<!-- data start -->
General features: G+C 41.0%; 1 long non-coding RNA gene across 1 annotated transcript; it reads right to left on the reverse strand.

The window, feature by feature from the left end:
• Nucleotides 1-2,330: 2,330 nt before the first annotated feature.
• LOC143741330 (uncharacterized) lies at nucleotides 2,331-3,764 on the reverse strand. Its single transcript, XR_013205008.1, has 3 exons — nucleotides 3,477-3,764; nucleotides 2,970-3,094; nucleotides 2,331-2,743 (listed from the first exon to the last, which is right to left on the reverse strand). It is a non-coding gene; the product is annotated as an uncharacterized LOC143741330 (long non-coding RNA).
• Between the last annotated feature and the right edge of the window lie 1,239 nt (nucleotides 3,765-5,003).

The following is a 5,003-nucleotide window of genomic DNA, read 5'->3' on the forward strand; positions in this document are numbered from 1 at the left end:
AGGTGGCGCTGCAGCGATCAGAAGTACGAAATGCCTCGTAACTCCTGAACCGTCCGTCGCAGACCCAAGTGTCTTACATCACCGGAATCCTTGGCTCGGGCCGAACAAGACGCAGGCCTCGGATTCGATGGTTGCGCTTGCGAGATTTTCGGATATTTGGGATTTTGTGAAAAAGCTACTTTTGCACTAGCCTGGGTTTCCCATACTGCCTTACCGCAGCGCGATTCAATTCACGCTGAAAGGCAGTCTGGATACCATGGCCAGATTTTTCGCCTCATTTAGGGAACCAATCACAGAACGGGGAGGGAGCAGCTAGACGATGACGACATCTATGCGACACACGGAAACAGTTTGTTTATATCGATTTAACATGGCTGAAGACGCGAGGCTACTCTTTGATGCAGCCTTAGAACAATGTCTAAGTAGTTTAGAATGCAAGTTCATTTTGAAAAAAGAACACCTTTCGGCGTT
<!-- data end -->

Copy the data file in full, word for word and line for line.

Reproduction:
General features: G+C 41.0%; 1 long non-coding RNA gene across 1 annotated transcript; it reads right to left on the reverse strand.

The window, feature by feature from the left end:
• Nucleotides 1-2,330: 2,330 nt before the first annotated feature.
• LOC143741330 (uncharacterized) lies at nucleotides 2,331-3,764 on the reverse strand. Its single transcript, XR_013205008.1, has 3 exons — nucleotides 3,477-3,764; nucleotides 2,970-3,094; nucleotides 2,331-2,743 (listed from the first exon to the last, which is right to left on the reverse strand). It is a non-coding gene; the product is annotated as an uncharacterized LOC143741330 (long non-coding RNA).
• Between the last annotated feature and the right edge of the window lie 1,239 nt (nucleotides 3,765-5,003).

The following is a 5,003-nucleotide window of genomic DNA, read 5'->3' on the forward strand; positions in this document are numbered from 1 at the left end:
AGGTGGCGCTGCAGCGATCAGAAGTACGAAATGCCTCGTAACTCCTGAACCGTCCGTCGCAGACCCAAGTGTCTTACATCACCGGAATCCTTGGCTCGGGCCGAACAAGACGCAGGCCTCGGATTCGATGGTTGCGCTTGCGAGATTTTCGGATATTTGGGATTTTGTGAAAAAGCTACTTTTGCACTAGCCTGGGTTTCCCATACTGCCTTACCGCAGCGCGATTCAATTCACGCTGAAAGGCAGTCTGGATACCATGGCCAGATTTTTCGCCTCATTTAGGGAACCAATCACAGAACGGGGAGGGAGCAGCTAGACGATGACGACATCTATGCGACACACGGAAACAGTTTGTTTATATCGATTTAACATGGCTGAAGACGCGAGGCTACTCTTTGATGCAGCCTTAGAACAATGTCTAAGTAGTTTAGAATGCAAGTTCATTTTGAAAAAAGAACACCTTTCGGCGTT